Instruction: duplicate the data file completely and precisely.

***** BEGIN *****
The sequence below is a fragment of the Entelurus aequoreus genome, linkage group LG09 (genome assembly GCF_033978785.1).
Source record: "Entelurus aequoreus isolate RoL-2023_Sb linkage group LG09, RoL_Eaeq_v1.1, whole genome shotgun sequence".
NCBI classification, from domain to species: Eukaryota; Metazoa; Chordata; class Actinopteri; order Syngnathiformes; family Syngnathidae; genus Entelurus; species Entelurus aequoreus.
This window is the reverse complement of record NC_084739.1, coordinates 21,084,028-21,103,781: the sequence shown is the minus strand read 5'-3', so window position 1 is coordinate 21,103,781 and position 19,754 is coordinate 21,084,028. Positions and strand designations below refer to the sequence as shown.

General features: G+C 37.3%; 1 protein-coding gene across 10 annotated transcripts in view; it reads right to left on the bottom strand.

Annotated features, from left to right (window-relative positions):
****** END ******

The sequence below is a fragment of the Entelurus aequoreus genome, linkage group LG09 (genome assembly GCF_033978785.1).
Source record: "Entelurus aequoreus isolate RoL-2023_Sb linkage group LG09, RoL_Eaeq_v1.1, whole genome shotgun sequence".
NCBI classification, from domain to species: Eukaryota; Metazoa; Chordata; class Actinopteri; order Syngnathiformes; family Syngnathidae; genus Entelurus; species Entelurus aequoreus.
This window is the reverse complement of record NC_084739.1, coordinates 21,084,028-21,103,781: the sequence shown is the minus strand read 5'-3', so window position 1 is coordinate 21,103,781 and position 19,754 is coordinate 21,084,028. Positions and strand designations below refer to the sequence as shown.

General features: G+C 37.3%; 1 protein-coding gene across 10 annotated transcripts in view; it reads right to left on the bottom strand.

Annotated features, from left to right (window-relative positions):